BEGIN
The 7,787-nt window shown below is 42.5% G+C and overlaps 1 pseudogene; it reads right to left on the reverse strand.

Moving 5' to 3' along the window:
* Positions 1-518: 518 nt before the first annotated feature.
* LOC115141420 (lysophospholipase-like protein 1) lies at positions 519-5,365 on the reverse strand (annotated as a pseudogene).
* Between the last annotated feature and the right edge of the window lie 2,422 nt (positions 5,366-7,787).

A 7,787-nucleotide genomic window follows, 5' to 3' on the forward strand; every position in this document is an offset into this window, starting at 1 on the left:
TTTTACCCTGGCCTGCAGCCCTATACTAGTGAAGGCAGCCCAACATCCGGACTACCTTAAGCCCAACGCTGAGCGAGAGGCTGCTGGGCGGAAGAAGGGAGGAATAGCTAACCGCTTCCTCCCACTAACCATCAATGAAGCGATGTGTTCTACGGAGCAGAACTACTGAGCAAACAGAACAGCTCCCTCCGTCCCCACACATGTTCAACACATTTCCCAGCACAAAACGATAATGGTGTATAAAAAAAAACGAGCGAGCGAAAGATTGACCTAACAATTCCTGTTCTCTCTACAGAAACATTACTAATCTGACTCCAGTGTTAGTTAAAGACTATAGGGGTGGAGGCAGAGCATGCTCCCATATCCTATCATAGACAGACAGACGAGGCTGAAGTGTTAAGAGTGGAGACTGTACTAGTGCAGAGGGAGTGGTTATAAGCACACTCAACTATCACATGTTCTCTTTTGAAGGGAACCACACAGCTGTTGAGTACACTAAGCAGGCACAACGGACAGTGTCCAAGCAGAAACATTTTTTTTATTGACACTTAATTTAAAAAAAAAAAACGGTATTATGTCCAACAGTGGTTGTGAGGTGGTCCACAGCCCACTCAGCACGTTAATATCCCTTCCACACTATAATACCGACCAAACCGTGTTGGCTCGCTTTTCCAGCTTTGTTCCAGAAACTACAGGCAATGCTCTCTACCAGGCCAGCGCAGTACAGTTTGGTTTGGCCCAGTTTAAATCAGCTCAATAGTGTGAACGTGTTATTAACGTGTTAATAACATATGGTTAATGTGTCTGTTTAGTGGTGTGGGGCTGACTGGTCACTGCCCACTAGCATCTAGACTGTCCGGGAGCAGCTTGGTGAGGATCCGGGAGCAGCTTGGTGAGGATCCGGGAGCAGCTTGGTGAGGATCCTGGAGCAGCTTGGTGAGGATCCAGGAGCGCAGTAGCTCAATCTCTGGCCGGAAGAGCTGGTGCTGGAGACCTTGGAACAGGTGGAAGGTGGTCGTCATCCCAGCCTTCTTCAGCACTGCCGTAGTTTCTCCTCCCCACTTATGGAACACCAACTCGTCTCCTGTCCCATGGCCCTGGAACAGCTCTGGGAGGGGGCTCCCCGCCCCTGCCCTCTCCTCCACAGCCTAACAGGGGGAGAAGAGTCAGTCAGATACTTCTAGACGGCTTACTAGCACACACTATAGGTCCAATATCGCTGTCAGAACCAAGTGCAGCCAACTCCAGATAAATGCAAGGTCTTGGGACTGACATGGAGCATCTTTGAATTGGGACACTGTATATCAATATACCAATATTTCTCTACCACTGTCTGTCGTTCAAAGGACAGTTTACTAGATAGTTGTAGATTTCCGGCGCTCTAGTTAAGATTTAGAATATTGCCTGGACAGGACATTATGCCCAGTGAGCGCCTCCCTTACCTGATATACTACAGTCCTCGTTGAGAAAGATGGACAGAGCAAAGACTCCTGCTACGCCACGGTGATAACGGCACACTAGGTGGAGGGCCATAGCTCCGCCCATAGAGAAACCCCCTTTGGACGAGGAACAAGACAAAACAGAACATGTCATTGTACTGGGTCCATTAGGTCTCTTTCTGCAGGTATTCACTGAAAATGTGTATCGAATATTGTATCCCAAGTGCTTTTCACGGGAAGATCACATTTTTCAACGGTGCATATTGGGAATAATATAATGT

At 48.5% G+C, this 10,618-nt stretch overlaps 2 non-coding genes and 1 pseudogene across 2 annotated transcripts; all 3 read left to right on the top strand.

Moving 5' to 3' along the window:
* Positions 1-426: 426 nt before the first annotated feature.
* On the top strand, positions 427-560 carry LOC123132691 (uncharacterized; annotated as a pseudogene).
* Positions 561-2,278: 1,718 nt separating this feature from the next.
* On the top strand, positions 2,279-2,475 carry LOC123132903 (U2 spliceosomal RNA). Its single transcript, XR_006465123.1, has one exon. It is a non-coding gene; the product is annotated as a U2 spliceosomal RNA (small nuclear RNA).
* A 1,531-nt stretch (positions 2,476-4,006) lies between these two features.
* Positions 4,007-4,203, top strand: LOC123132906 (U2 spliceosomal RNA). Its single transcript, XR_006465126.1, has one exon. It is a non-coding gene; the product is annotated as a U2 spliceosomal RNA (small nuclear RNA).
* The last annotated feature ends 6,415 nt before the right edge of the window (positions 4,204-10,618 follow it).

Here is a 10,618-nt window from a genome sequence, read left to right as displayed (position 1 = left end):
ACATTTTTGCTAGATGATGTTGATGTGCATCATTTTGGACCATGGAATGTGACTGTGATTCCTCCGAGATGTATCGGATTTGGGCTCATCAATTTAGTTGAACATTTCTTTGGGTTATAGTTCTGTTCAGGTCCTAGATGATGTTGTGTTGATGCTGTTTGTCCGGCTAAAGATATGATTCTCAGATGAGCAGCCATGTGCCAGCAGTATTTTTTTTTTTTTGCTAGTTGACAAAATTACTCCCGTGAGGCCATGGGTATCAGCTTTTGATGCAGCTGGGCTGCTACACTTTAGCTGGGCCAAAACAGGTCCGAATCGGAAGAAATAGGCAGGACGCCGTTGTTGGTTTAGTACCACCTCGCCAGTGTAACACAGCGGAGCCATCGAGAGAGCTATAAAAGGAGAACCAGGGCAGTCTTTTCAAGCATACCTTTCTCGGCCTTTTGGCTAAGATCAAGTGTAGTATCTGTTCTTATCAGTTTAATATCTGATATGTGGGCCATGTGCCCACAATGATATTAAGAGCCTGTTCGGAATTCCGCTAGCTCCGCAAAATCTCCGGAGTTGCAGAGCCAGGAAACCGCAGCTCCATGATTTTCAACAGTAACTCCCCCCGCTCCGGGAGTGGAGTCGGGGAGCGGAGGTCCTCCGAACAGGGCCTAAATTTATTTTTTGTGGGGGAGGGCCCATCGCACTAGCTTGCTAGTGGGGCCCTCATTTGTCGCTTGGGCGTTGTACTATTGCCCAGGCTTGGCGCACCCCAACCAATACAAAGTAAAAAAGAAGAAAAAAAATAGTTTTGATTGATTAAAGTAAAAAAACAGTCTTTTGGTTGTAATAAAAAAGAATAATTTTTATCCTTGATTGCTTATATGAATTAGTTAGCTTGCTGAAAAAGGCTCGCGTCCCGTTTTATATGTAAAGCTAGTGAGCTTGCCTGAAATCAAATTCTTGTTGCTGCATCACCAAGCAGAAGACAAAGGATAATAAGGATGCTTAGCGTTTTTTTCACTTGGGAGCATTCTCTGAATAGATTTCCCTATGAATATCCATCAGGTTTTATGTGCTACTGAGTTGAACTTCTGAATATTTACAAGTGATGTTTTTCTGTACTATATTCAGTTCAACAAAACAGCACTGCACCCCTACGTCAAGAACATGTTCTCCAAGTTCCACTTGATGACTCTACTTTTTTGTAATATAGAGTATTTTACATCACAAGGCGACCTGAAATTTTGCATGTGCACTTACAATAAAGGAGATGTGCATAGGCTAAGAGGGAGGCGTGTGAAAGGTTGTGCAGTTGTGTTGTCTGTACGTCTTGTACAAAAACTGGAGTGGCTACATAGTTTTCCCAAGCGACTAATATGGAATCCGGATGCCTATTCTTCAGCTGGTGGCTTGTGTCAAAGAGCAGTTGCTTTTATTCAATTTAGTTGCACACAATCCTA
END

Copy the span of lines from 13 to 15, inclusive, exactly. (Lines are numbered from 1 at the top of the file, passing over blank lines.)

* On the top strand, positions 2,279-2,475 carry LOC123132903 (U2 spliceosomal RNA). Its single transcript, XR_006465123.1, has one exon. It is a non-coding gene; the product is annotated as a U2 spliceosomal RNA (small nuclear RNA).
* A 1,531-nt stretch (positions 2,476-4,006) lies between these two features.
* Positions 4,007-4,203, top strand: LOC123132906 (U2 spliceosomal RNA). Its single transcript, XR_006465126.1, has one exon. It is a non-coding gene; the product is annotated as a U2 spliceosomal RNA (small nuclear RNA).